Monday, October 29, 2018



Ricky Flowers Jr., Motown Maurice, Donte Essien, Aurelia Michael, Joston Theney, Jon Kondelik, Tarkan Dospil, Eric Paul Erickson, Samuel Jackson’s lawyer, Denzel Washington’s lawyer, the SyFy Channel’s lawyers, and the NAACP’s lawyers.   

More details here.



A familiar mother-effing voice is heard as a snake is tossed from a passing airliner over sunny Los Angeles.  The snake lands on the hood of LAPD Officers Denz (Theny) and Ethan (Kondelik) who are out on a training day patrolling the streets of Compton in South Central LA.  

"We're about as subtly named as King Kong!"
Denz and Ethan wipe the snake from their windshield as if it's nothing and go about their business.  They will soon regret the decision.  Meanwhile, science nerd and also subtly named Vurkel (Essien) finds the snake on the road and takes one of its intact eggs for an experiment.

Yes, you fucking did that!
Vurkel goes to his laboratory in a house he shares with this roommate Pinball (Maurice) who aspires to be in a rap group along with the alluring Neon (Michael) and vocalists Beez Neez (Dospil) and Cam (Flowers).   

Day Players with Attitude
Pinball's rap group is set to audition for a big recording contract but Vurkel is annoyed by their constant partying and bullying.  He experiments with the snake egg in his room and exposes it to some kind of weird sciencey ray gun thing.  Unfortunately, the experiment results in the creation of a big ass snake that's hungry for homies.

Snake? I thought you were dead.
To complicate matters, white gangsta Alley Jaws (Erickson) shoots up Pinball's house demanding money owed to him. 

Less Eminem, more Almond Joy 
Broke and desperate, Pinball and Beez Neez dress up as Mexican wrestlers and plan a series of robberies to get Jaws' money quick.

Always worked for me.
The snake starts devouring the citizens of Compton from Korean grocers to publicly pooping hobos.  With the cops hot on their tail, the gang makes a quick stop for ice cream.

Mike Mendez as Mexican Ice Cream Man is the role of a lifetime.
And then stop at a strip club for an extended rap battle scene.

I just couldn't, so here's a pic of a young and comely Elsa Lanchester.
But both the snake and the cops soon catch up with our heroes.

Welcome to Jurassic Korean Grocery Parking Lot!
After being bitten by his giant ass snake, Vurkel gets the TMNT treatment and begins to spread a violent virus.

Still better than Super Mario Bros.
So the final stage is set and Pinball and his crew will have to confront the snake atop the recording studio building and kill it with the most inhumane weapon known to man.

'Nuff said.


Being the avid bad movie watcher that I am and will always be known to be (wipes tear), I’m often asked about how I feel about the SyFy Original line-up of craptastic fare.  You know, the Sharknados, the Shartopusses, and other such stuff.  Lord knows, I’ve seen my share, like this one and this one.  And the answer I give is the same as the one I give to those who ask me about other terrible Z-grade movie brands like the Asylum, Troma, or DC Entertainment: I don’t care for bad on purpose.  What I mean is that the prime factors – inept acting, ridiculous plotting, second-rate FX – are manufactured to fit the bad movie mold.  The badness, for lack of a better term, feels artificial and forced.  A true bad movie experience should be void of intentionality; the incompetence should sweep you off your feet and carry to a higher plane of mockery, gratification, and self-hatred, like a pitch meeting with Tara Reid.  Add to that the pre-conditioned response of “Well, what did you expect?  It’s supposed to be bad!”, that audiences have about these movies don’t motivate producers to aim for anything above the punny title.  Unfortunately, this type of attitude is being applied to films in general nowadays, which may spell doom for movie-going in general.  But to answer the question of what did I expect watching something called Snake Outta Compton? I expected to chuckle a bit.  I expected at least one good kill.  I expected it to pass the time.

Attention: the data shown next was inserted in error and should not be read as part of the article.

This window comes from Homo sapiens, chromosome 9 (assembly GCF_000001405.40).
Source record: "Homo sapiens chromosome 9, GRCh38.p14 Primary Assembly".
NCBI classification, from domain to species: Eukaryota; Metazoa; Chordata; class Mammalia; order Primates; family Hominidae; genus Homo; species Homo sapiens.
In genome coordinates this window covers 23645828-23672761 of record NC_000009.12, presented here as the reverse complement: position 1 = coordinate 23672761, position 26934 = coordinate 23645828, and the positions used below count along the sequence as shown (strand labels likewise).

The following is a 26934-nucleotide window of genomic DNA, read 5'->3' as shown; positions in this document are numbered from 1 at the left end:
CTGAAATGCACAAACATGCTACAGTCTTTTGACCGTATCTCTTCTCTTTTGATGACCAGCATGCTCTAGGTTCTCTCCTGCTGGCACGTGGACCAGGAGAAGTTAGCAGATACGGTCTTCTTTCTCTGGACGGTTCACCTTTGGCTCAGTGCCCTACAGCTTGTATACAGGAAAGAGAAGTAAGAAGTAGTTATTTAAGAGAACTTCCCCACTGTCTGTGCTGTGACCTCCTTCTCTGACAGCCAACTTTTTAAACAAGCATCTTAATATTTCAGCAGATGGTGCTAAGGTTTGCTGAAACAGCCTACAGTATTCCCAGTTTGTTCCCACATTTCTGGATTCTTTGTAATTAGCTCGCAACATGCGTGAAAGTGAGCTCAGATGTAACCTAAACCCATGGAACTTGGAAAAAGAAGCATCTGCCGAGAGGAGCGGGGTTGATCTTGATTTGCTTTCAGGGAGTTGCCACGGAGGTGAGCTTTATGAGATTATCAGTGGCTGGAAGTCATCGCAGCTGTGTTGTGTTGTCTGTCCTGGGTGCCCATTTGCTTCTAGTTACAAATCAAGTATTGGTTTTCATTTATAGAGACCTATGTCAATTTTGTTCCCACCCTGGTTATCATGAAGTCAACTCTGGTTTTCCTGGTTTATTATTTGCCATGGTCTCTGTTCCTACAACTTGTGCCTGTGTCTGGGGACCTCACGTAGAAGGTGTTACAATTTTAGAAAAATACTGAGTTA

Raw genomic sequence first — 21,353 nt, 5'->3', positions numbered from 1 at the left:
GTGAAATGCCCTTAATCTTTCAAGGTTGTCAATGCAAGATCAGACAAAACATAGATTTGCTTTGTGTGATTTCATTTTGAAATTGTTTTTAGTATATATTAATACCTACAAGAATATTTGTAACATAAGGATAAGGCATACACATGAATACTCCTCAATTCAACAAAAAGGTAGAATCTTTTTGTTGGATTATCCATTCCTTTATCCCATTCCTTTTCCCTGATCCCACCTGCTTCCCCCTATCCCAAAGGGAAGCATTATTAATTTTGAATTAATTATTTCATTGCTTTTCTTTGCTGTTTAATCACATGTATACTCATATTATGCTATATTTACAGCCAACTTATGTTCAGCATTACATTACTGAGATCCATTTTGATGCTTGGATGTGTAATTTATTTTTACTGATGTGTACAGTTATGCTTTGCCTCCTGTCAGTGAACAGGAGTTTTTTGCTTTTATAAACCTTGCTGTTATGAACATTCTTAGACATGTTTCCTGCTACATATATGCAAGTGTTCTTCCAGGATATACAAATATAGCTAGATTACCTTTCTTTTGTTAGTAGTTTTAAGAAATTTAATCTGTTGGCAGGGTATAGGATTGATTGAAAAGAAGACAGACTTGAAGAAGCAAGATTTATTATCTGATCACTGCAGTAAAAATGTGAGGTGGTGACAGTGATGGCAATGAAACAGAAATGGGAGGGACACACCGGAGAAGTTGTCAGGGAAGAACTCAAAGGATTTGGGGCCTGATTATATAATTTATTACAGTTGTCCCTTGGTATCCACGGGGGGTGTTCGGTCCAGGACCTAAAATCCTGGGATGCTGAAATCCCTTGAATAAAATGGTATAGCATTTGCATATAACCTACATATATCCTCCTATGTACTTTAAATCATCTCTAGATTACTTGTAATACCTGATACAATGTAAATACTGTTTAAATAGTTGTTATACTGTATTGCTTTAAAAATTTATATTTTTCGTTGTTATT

But to be honest, deep down inside I expected it to be entertaining, perhaps even good.  Maybe expected isn’t the word; call it hope.  Hell, a movie with a cameo from the great Mike Mendez, maestro of such fun and rewatchable SyFy works like Big Ass Spider and Lavalantula amongst other fine horror films, can’t be all bad.  But Snake Outta Compton is pretty bad.  The production feels rushed, even though its main reference is a movie from three years ago, to say nothing about the seventeen-year-old Training Day references.  The comedic acting falls somewhere between the last Scary Movie and anything dragging along the bloated comedy corpse of Rob Schneider.   Fortunately, it avoids being grossly stereotypical given its setting, but the terrible 90s jokes, South Central references, and rapper puns reek of some white dude writer who ran lines via text past his one black writer friend who also went to Yale.  That, or cocaine.  Actually, I see that four people wrote the script.  Hope there was plenty of coke to go around.  But the news isn’t all bad.  Like I said I did laugh a few times and I liked the fact that this served as a tongue-in-cheek sequel to Snakes on a Plane.  But I shuddered at the thought that since there is a pencil-thin link between Lionsgate, the distributor of this film, and Universal Studios, the once-distributor of older Lionsgate titles, the Compton Snake could be considered a Universal Monster.  Let that sink in!  Ridiculousness aside, I can recommend Snake Outta Compton for your Halloween night marathon.  It’ll wake your guests up and arrive as a welcome relief after a long night of being terrorized by ElePhantom*, LavaRats vs. RoboRaccoons*, and Helk: The Elk from Hell*.

*These movies do not exist, but SyFy if you’re interested – call me!

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